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H809: Activity 11.5: Categorising new research methods

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H809: Activity 11.5: Categorising new research methods

It was interesting reading and considering what we mean by new methods. I am coming towards the idea that what categorises new methods is that they draw from an interdisciplinary field. Is this a result of improved communication and research abilities? I find that it is so much easier to research now than it was in the 1980s when I spent ages trawling through recent papers in just a few journals. It is so much easier now to draw from other fields, for example writing about Communities of Practice for the H810 EMA, I was interested in borders to the communities and how they can be bridged. I vaguely remembered something I had read about change agents in connection with Everett Rogers (2003) and so I did some research online. This was not enough detail so I searched all three of the local university libraries and then picked up the book. The information I retrieved combined the fields of business and education and threw some light on how educational technology can be brokered into Communities of Practice. Information technology is allowing researchers to break out of their disciplines and use applicable methods from other fields.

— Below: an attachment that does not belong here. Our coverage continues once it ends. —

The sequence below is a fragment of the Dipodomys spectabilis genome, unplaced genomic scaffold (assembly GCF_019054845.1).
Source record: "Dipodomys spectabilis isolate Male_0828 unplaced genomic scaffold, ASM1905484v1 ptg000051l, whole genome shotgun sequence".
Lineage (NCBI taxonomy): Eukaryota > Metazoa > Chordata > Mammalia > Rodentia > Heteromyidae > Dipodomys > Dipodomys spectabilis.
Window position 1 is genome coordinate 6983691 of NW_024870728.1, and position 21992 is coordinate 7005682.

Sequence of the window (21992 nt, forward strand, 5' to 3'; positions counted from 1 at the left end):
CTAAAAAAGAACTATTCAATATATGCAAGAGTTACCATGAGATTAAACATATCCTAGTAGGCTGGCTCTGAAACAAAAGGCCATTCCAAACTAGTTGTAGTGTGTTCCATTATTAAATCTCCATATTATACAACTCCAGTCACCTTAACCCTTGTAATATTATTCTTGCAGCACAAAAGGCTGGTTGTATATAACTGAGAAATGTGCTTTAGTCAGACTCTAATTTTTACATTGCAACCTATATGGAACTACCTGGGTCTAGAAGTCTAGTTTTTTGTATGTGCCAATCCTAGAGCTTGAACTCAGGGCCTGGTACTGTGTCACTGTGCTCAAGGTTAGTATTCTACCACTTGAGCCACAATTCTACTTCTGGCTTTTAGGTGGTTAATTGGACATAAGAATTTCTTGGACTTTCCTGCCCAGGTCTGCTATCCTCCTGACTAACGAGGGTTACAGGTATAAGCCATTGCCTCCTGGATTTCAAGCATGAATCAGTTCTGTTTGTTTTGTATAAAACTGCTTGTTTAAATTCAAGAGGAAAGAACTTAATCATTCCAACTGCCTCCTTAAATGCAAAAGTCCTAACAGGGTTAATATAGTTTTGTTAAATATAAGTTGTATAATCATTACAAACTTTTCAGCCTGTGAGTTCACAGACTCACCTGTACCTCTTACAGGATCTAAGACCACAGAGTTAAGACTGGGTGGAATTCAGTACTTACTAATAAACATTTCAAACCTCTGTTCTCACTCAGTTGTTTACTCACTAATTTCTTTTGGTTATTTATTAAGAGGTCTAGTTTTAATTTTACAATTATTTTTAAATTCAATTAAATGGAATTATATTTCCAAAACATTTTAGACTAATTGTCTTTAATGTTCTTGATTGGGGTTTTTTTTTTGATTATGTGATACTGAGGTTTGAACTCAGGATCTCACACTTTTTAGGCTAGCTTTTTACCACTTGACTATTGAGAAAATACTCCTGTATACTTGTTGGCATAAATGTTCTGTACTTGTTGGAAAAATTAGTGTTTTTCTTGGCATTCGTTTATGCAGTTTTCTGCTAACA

Another aspect of new methods is the use of technology to store, compare, analyse and share data. There are many examples of research which are just large-scale literature searches; reliable data is easily reached through organisations such as the UNSD - United Nations Statistical Databases; modelling allows researchers to play with relationships and manipulate large quantities of data.

I am wondering if the result of the ability to store and manipulate all this data is that researchers are more willing to consider all the complexities of a system rather than trying to rule out the context, i.e. whether the move to social constructivism has occurred because we are beginning to develop techniques to be able to handle the complexities.

Looking at the supplied table:



Learning technologies








1. A mail survey of students on a print-based course, asking for satisfaction ratings.

2. Face-to-face interviews with people about their blogging behaviour.


3. An electronic survey of students on a print-based course, asking for satisfaction ratings.

4. Email interviews with people about their use of wikis.

my ideas do not fit well as the development of the original research questions will come from a wide range of disciplines which is facilitated by new technologies. For example the 'old-old' example concerning student satisfaction on a print-based course may be partly answering the research question: 'How do students on the print-based course develop their own support networks?' which may draw from modern socio-constructivist methods and employ post-positivist approaches of mixed methodologies.



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